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DENVER — For much of the first half on the Celtics’ 96-92 loss to the Nuggets Friday night, the Celtics were primarily concerned with finding a way to dig themselves out of yet another deep and perplexing early deficit. And then that didn’t matter anymore.

With just more than three minutes left in the second quarter, Kemba Walker leaned down as he went after a loose ball and ran headfirst into the midsection of his muscular 240-pound teammate, Semi Ojeleye.

Walker was eventually transported to a local hospital, and he was evaluated and released late Friday night, a somewhat stunning result following a harrowing scene.


After the collision, Walker collapsed to the ground, and within moments a timeout had been called, medical personnel were on the court, and a team security member was holding a fist into the air to signal for a stretcher.

The Celtics players and coaches huddled around Walker. Some of them talked to him to make sure he knew they were there, and others looked on in stunned silence. Jaylen Brown had not seen the play unfold, but he said the concerned look in the eyes of Ojeleye — the man who had absorbed the impact — made everyone uneasy.

Coach Brad Stevens tried to communicate with Walker, but realized he was in no position to do that. Ojeleye led a prayer, just as he did after Gordon Hayward shattered his ankle just over two years ago.

Walker received a standing ovation as he was carried off the court, and the Celtics were dazed. When the replay of the collision was shown on the stadium’s video board a few moments later, there was an audible and collective gasp in the arena.

At halftime, Stevens made his way to the ambulance before it left for a local hospital. He was relieved to find that early scans had yielded positive news about Walker’s condition, and that he was showing concussion-like symptoms rather than dealing with a major neck injury.


Stevens said Walker was able to communicate then and he told him he would be fine, and that the team should go win the game.

“He had his wherewithal and was in decent spirits,” Stevens said, “which was good, obviously.”

Stevens relayed the news to his players, who trailed by 13 points at halftime and were understandably dazed. And even though the Nuggets pounced again in the third quarter, stretching their lead to 19 points with less than two minutes left, the Celtics did not wilt, using several furious rallies to twice pull within one in the fourth.

In the end, their surge stalled and the night ended with their third loss in four games. But the encouraging news about Walker combined with the fight they showed without him kept the postgame mood from being sour.

“It’s tough, but we tried to gather it up for him and go out there and give it everything we had for him,” Marcus Smart said. “It’s tough to see anybody go through that, especially in that circumstances that it is. But I said we had to move on and we had to play with what we had.”

If Walker is sidelined for a lengthy period, Stevens likely will turn to either Smart or Brad Wanamaker as his starting point guard. The Celtics received some good news this week, when Hayward, who is still recovering from surgery to repair a broken hand, started shooting again. He is expected to return in a few weeks.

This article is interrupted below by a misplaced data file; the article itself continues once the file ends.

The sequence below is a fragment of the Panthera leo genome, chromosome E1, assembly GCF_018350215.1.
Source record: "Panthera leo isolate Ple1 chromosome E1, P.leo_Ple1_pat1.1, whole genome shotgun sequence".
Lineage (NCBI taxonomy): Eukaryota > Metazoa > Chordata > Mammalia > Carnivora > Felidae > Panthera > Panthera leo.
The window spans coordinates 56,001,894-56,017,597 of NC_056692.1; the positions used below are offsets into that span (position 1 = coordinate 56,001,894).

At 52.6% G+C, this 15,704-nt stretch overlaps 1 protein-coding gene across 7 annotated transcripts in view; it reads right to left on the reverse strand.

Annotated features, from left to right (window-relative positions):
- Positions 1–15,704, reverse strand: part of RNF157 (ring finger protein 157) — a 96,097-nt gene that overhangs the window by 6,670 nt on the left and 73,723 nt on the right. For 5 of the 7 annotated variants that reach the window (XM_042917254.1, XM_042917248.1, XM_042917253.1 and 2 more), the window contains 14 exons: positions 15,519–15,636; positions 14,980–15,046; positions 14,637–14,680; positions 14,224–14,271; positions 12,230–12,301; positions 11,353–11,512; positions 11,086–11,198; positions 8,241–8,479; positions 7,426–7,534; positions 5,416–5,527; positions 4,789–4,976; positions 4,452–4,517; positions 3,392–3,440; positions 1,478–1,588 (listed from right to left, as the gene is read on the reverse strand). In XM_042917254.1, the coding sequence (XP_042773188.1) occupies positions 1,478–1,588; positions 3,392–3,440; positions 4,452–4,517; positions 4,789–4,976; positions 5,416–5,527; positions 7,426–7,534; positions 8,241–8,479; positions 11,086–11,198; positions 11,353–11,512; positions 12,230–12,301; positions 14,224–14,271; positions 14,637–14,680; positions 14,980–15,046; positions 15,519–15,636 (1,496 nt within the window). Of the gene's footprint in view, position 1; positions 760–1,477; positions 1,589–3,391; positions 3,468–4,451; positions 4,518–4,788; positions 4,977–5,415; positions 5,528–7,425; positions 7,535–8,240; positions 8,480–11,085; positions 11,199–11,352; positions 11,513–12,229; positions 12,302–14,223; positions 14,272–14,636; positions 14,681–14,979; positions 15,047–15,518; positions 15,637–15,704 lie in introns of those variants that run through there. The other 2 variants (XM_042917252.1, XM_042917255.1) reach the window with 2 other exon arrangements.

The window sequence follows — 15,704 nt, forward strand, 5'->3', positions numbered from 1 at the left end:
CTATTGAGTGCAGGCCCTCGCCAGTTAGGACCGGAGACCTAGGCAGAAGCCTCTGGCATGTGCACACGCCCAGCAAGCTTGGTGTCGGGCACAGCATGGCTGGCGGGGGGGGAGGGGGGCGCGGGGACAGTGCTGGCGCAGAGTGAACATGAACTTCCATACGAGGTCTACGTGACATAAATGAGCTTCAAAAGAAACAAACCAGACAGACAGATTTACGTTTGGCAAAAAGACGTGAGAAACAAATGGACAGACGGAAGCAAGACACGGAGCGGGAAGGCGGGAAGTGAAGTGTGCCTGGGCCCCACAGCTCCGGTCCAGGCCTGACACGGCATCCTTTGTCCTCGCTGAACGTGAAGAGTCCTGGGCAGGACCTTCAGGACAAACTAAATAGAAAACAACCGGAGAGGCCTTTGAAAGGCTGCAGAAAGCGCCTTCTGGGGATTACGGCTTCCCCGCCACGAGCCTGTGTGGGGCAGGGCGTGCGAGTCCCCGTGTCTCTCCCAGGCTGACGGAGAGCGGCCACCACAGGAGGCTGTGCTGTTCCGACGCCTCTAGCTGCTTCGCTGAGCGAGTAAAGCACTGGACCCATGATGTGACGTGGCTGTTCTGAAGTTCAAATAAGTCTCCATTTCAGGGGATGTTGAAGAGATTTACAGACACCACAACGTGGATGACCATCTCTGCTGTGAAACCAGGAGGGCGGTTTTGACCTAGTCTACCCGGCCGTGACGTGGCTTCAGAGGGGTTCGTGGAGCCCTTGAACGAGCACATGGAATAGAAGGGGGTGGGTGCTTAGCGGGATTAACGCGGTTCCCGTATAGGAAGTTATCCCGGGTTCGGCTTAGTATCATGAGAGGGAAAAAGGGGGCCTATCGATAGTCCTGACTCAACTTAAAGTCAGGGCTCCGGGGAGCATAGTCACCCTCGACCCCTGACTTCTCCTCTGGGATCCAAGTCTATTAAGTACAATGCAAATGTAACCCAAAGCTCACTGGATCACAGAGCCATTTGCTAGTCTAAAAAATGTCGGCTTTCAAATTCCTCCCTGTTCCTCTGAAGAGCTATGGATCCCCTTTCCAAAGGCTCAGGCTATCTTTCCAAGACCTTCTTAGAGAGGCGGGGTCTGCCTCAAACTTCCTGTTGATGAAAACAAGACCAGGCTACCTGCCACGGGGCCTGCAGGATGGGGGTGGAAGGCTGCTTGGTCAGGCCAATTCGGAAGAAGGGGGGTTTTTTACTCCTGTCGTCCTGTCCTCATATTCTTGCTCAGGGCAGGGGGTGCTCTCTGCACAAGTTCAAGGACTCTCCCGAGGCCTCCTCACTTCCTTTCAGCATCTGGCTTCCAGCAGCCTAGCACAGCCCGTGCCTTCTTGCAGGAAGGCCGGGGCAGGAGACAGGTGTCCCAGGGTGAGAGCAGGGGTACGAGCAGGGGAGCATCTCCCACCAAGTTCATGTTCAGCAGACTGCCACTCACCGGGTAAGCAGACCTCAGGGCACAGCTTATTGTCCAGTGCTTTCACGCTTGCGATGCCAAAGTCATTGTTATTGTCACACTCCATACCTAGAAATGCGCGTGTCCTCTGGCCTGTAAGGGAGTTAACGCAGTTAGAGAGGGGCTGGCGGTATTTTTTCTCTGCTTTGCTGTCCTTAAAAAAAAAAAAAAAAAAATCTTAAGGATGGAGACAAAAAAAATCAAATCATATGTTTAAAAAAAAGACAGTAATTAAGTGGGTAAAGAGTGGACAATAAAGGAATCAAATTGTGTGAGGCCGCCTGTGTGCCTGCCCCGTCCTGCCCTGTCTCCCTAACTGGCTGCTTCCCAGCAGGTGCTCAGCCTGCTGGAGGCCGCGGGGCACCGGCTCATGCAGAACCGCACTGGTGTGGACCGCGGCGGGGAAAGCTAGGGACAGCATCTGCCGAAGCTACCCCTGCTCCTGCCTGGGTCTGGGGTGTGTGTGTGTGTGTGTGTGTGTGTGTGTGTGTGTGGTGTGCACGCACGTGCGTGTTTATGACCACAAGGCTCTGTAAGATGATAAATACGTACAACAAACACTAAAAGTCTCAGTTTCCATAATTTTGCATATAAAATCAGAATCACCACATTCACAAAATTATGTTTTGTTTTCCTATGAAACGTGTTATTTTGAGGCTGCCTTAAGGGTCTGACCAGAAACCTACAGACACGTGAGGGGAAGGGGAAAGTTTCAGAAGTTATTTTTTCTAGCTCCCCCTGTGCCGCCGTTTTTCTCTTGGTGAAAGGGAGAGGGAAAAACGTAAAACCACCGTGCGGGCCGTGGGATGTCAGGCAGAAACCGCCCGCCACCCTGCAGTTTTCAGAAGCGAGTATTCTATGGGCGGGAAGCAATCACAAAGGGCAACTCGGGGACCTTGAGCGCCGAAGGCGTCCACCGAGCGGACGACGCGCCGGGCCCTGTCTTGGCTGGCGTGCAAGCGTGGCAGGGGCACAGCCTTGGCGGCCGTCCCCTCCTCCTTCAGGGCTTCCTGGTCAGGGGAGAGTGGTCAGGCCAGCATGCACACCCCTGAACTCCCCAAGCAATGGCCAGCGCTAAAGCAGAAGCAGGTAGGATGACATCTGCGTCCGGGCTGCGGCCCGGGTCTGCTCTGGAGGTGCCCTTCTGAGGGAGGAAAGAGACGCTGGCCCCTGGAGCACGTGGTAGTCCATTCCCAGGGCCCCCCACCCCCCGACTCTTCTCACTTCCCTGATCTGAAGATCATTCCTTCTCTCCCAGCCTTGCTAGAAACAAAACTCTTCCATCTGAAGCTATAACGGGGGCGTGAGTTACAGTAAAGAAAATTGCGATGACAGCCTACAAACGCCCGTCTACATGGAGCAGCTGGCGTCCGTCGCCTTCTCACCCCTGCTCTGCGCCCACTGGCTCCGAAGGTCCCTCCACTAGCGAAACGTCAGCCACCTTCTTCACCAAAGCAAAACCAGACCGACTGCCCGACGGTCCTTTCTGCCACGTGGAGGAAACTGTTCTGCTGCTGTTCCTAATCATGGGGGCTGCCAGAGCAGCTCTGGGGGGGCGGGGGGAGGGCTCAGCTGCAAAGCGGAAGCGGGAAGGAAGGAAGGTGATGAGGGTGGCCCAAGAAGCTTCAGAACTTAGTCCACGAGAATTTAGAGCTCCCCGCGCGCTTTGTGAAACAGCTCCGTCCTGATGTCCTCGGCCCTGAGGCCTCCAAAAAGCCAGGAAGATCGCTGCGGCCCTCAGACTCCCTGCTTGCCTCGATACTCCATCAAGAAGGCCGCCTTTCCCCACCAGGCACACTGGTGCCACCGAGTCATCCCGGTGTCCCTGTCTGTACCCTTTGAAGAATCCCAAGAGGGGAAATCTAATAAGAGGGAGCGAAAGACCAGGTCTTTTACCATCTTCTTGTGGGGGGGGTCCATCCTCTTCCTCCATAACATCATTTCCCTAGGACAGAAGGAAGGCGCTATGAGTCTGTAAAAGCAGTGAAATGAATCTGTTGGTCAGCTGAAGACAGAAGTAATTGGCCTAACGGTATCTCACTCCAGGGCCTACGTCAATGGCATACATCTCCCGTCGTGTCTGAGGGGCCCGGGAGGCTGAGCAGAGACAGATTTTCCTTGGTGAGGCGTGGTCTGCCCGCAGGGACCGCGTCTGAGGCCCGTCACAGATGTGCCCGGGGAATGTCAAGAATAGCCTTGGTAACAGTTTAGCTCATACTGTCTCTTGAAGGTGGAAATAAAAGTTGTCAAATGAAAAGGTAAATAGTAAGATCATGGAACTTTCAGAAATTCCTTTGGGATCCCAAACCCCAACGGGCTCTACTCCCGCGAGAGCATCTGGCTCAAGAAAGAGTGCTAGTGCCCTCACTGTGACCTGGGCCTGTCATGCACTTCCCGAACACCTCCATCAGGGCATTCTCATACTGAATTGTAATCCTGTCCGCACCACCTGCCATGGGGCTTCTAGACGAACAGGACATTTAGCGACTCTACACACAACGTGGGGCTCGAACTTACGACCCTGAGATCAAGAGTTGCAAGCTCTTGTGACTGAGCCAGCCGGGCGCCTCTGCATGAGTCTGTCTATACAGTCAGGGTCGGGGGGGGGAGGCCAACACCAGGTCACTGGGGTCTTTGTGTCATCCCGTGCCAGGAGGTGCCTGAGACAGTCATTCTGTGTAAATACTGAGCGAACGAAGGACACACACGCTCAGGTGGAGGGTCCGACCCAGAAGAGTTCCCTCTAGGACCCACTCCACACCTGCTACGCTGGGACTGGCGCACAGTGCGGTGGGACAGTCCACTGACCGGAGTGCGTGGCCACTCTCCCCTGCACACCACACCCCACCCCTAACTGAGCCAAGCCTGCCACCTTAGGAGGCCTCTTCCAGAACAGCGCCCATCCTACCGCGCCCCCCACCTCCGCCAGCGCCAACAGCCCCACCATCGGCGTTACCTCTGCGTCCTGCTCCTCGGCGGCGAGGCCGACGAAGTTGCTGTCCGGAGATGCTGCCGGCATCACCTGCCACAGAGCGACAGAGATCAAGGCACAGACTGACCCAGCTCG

But there will certainly be a gaping hole until Walker returns. Boston now heads home after this grueling five-game, nine-day trip, and it will not play again until facing the Kings on Monday and the Nets on Wednesday.

It would be stunning if Walker is able to return for either of those games, and on Friday night the Nets announced that former Celtics point guard Kyrie Irving will not travel to Boston for Wednesday’s matchup, as he continues to nurse a shoulder injury.

Although the Celtics 10-game winning streak seems like a distant memory now, Stevens left Denver on Friday quite encouraged by how his team had battled when it had just about every reason to fold and try again some other day.

“I told [the new players] that the guys that are holdovers here, those dudes are warriors,” Stevens said. “I mean, to come back in that game, on the last day of the trip, after seeing Kemba go down, in Denver, against that team, and give us a chance to win? They’re warriors.”

The Nuggets led by 19 points with less than two minutes left in the third quarter before Wanamaker gave Boston a closing surge in the final 1:20, hitting a layup and a floater before finding Javonte Green for a 3-pointer that helped pull the Celtics within 70-57 at the start of the fourth.


And the run did not stop there, as Denver thudded one jump shot off the rim after another, and the Celtics used their speed and defense to surge upcourt on fast breaks and erase what was once a massive deficit.

Boston started the fourth quarter with a 16-5 run and pulled within 77-76 on a layup by Brown with 4:34 left. The Nuggets briefly regrouped before the Celtics pounced again, this time with a Brown 3-pointer that made it 84-83 with 2:19 left.

But the Celtics were never quite able to pull in front. A long 2-pointer by Jamal Murray with 11.4 seconds remaining made it 93-88, and despite some creative and fast layups by the Celtics in the final moments, Boston came up just short.

“The makeup we have in this locker room, we all always have a chance to win,” Brown said, “because we have some true fighters and warriors on this team.”

Adam Himmelsbach can be reached at adam.himmelsbach@globe.com. Follow him on Twitter @adamhimmelsbach.